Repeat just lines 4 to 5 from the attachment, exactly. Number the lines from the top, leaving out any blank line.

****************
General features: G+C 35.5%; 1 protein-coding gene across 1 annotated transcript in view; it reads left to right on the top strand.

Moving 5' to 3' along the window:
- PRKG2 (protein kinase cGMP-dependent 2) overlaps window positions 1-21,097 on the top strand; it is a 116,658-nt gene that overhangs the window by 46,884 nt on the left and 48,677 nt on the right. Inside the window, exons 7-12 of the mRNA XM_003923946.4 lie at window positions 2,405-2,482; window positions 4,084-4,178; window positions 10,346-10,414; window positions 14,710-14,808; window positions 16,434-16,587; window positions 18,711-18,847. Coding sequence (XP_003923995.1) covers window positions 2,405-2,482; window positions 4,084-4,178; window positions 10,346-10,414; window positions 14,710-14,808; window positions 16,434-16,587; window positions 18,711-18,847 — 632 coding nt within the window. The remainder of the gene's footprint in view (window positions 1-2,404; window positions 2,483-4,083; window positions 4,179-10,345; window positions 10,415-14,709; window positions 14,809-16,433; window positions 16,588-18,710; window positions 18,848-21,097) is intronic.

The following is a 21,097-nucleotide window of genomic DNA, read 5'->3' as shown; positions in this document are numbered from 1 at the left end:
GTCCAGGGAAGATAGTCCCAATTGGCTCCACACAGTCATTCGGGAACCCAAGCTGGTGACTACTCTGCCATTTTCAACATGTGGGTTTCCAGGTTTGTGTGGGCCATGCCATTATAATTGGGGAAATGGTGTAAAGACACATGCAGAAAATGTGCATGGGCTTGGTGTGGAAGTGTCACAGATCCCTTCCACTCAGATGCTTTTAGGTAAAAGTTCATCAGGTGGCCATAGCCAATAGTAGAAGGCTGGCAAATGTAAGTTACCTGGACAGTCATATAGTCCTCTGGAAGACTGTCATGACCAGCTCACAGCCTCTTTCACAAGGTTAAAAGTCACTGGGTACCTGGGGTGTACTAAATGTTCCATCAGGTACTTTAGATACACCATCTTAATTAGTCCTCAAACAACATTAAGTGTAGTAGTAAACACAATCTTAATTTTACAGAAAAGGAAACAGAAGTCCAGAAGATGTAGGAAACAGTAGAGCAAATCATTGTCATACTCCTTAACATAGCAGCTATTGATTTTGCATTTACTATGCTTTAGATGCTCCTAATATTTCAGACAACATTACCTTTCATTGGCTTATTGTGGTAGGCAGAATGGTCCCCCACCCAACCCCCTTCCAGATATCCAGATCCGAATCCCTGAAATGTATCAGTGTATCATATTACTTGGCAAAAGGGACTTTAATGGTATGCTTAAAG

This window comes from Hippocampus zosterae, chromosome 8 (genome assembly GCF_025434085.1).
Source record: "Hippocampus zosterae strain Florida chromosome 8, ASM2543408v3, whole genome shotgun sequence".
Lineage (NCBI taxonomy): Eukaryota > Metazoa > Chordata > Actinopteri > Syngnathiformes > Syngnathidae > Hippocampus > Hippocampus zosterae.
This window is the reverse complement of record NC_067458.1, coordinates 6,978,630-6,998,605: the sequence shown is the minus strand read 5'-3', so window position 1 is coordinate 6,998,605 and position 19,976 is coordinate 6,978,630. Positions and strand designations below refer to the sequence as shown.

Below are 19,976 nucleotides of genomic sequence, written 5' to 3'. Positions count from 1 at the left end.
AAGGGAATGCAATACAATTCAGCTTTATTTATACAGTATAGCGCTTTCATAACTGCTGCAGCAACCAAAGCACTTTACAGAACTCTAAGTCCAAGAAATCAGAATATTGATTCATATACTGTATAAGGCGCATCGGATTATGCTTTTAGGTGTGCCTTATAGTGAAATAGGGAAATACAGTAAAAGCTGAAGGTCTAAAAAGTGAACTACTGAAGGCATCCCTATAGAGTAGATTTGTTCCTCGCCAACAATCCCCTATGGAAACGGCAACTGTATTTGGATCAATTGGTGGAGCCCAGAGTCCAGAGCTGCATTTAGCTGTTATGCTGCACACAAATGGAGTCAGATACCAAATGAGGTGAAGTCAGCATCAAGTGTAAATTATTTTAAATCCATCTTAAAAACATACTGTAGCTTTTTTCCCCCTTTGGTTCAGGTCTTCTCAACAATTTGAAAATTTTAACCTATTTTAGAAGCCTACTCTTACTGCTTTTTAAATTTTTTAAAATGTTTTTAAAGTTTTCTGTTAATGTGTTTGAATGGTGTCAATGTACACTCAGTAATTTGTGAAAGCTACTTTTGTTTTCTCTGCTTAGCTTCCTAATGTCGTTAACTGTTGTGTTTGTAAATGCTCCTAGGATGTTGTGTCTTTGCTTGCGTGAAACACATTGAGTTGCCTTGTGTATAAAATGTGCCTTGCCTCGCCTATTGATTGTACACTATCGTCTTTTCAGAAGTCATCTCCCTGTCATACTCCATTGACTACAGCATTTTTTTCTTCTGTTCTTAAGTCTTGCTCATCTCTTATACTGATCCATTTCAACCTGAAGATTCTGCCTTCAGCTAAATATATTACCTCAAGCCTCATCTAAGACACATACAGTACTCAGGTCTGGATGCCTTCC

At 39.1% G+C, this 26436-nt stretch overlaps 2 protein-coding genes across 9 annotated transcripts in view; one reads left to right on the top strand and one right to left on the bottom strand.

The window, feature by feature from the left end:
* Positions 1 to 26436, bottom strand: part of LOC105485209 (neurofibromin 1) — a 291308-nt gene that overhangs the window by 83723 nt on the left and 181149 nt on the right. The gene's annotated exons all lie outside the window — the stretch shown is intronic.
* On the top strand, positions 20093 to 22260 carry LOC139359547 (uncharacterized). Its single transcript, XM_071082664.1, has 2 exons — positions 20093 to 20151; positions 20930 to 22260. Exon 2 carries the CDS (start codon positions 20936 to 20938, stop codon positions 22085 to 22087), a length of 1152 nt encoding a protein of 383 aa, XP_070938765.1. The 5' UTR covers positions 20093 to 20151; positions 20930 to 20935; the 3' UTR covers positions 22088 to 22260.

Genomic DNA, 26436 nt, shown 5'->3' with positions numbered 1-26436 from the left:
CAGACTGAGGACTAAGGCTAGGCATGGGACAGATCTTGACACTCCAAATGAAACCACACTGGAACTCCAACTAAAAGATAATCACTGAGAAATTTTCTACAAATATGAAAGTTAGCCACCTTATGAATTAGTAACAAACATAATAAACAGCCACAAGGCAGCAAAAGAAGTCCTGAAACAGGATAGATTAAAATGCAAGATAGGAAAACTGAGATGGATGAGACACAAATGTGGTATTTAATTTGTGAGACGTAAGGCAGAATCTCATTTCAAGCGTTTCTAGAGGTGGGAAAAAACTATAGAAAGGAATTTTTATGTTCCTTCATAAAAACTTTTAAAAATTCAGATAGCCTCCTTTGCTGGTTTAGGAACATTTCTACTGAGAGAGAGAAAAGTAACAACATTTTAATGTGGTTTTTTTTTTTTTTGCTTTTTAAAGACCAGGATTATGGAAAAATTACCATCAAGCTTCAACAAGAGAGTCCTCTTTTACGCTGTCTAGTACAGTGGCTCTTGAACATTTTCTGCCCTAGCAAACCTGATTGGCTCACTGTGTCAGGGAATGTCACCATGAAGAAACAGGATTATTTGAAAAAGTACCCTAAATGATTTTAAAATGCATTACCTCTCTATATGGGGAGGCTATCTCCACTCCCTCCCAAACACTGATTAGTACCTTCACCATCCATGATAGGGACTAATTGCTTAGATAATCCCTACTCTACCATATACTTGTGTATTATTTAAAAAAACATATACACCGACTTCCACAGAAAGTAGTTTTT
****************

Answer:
The following is a 21,097-nucleotide window of genomic DNA, read 5'->3' as shown; positions in this document are numbered from 1 at the left end:
GTCCAGGGAAGATAGTCCCAATTGGCTCCACACAGTCATTCGGGAACCCAAGCTGGTGACTACTCTGCCATTTTCAACATGTGGGTTTCCAGGTTTGTGTGGGCCATGCCATTATAATTGGGGAAATGGTGTAAAGACACATGCAGAAAATGTGCATGGGCTTGGTGTGGAAGTGTCACAGATCCCTTCCACTCAGATGCTTTTAGGTAAAAGTTCATCAGGTGGCCATAGCCAATAGTAGAAGGCTGGCAAATGTAAGTTACCTGGACAGTCATATAGTCCTCTGGAAGACTGTCATGACCAGCTCACAGCCTCTTTCACAAGGTTAAAAGTCACTGGGTACCTGGGGTGTACTAAATGTTCCATCAGGTACTTTAGATACACCATCTTAATTAGTCCTCAAACAACATTAAGTGTAGTAGTAAACACAATCTTAATTTTACAGAAAAGGAAACAGAAGTCCAGAAGATGTAGGAAACAGTAGAGCAAATCATTGTCATACTCCTTAACATAGCAGCTATTGATTTTGCATTTACTATGCTTTAGATGCTCCTAATATTTCAGACAACATTACCTTTCATTGGCTTATTGTGGTAGGCAGAATGGTCCCCCACCCAACCCCCTTCCAGATATCCAGATCCGAATCCCTGAAATGTATCAGTGTATCATATTACTTGGCAAAAGGGACTTTAATGGTATGCTTAAAG